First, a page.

Progress can be slow. Properties may sit vacant for years, hindered by a prolonged foreclosure process. An even larger problem stems from all the out-of-town investors who’ve scooped up properties to flip or rent. “We’ve gone through this period of trying to make people take homeownership—even if it’s an investment property—very seriously,” Warren says.
Del Smith, who heads the city’s Department of Neighborhood and Business Development, says his staff tries to strike a balance in applying code enforcement. While they cite the owners of blighted properties after several warning notices, they don’t want to overburden poorer residents of the city. Rochester has one of the nation’s highest poverty rates. “We’re never going to have enough resources to address all the vacant housing and all the issues of blight,” Smith says, “but we can try to create economic opportunities for those who are left out.”
Because older homes require more upkeep, building inspection and code enforcement are two crucial front-line implications for localities, says James Brooks, director of city solutions at the National League of Cities (NLC). Providing assistance to elderly residents, who often lack the financial means or physical ability to repair older homes, is also of particular concern for officials.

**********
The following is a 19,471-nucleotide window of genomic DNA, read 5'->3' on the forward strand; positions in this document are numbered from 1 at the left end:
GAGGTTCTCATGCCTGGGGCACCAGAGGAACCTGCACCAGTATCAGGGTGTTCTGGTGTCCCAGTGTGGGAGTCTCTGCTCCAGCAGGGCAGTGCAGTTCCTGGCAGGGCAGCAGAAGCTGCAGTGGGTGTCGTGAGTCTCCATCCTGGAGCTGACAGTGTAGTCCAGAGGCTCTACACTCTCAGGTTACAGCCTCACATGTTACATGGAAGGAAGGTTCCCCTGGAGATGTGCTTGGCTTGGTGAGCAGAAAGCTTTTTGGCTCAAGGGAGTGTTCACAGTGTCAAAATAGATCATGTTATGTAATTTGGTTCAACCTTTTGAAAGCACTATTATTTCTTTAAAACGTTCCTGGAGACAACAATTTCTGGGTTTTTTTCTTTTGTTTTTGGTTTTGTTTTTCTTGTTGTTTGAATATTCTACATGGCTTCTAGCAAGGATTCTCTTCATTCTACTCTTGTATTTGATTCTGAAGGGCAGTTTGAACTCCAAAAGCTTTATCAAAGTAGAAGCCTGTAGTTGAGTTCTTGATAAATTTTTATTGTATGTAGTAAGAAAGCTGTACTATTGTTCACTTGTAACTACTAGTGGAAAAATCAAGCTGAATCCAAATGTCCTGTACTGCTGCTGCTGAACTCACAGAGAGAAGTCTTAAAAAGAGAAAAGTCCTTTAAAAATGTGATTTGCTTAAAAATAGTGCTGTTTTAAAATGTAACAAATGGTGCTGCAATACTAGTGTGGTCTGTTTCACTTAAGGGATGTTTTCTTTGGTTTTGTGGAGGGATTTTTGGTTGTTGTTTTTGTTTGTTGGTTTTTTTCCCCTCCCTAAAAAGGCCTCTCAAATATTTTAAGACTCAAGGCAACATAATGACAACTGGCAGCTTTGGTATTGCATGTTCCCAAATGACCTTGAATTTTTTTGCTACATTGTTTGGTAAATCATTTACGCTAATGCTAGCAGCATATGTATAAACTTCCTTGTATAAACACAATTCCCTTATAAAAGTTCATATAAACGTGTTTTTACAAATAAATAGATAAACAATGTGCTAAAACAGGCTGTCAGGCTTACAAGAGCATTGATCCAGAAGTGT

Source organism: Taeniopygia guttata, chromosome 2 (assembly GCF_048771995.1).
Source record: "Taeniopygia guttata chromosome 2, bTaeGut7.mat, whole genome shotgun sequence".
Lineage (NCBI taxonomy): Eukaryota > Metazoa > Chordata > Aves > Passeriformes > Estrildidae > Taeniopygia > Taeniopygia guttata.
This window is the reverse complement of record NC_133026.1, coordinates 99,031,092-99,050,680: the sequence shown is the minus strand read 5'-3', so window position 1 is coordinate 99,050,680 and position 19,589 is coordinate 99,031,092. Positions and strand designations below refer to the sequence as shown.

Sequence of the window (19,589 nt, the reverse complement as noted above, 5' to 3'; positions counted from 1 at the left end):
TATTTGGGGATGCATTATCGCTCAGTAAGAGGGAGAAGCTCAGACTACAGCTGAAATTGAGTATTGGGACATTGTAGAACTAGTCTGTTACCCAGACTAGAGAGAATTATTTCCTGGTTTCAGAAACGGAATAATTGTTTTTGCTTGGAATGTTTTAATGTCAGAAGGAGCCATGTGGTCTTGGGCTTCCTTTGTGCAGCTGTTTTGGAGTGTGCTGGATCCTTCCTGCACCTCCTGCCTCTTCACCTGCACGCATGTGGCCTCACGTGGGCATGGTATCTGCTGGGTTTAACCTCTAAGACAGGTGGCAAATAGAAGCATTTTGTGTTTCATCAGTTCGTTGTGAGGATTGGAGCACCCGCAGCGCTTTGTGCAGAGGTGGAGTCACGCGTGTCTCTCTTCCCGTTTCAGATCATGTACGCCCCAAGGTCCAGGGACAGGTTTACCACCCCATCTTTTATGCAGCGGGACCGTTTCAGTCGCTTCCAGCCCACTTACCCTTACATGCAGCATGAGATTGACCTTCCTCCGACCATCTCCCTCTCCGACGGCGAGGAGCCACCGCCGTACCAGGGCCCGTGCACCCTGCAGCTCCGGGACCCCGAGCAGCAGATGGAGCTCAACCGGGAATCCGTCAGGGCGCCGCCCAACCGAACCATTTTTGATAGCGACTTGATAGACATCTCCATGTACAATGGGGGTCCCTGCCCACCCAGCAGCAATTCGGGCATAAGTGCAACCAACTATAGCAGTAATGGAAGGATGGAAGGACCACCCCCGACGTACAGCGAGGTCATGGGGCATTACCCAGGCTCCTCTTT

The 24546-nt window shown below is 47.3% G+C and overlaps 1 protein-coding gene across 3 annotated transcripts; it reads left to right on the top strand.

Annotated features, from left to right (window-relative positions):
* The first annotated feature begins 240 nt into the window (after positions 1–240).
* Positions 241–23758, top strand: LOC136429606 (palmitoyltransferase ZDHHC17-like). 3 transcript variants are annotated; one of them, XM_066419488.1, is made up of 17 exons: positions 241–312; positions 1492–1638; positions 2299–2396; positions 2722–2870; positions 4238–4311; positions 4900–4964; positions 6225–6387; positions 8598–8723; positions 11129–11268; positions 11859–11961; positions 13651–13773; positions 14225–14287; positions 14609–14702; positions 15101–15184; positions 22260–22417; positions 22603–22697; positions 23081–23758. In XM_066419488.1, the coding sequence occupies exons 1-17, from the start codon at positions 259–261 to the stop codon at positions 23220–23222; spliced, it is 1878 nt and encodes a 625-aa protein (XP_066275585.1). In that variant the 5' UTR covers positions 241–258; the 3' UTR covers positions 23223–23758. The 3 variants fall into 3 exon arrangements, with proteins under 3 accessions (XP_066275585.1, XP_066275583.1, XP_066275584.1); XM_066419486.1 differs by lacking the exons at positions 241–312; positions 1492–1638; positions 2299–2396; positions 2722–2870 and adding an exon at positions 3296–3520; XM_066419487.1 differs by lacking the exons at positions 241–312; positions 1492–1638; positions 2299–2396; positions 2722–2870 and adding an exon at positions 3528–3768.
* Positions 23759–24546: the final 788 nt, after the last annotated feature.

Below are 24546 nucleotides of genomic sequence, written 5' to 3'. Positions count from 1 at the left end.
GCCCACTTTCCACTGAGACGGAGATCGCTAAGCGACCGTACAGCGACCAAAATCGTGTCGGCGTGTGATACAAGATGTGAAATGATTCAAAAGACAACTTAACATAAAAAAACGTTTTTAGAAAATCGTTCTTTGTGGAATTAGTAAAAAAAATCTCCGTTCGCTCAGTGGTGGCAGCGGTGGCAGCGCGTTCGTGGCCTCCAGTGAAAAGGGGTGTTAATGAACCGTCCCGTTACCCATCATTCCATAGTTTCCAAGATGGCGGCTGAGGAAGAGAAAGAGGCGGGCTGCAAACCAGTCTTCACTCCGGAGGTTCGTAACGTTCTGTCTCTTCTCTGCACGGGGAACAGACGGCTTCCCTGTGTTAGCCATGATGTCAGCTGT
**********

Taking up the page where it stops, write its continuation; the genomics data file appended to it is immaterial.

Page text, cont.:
Yet a home’s construction date might not always be the most reliable indicator of its condition, especially for those in well-maintained historic neighborhoods. “A lot of times, the construction of these properties is brick,” Brooks says, “and they’re probably better made 150 years ago than they were yesterday.” Also complicating matters is the public infrastructure surrounding older homes. Water and sewer lines connecting older city blocks can date back more than 100 years, so replacing them is a costly proposition.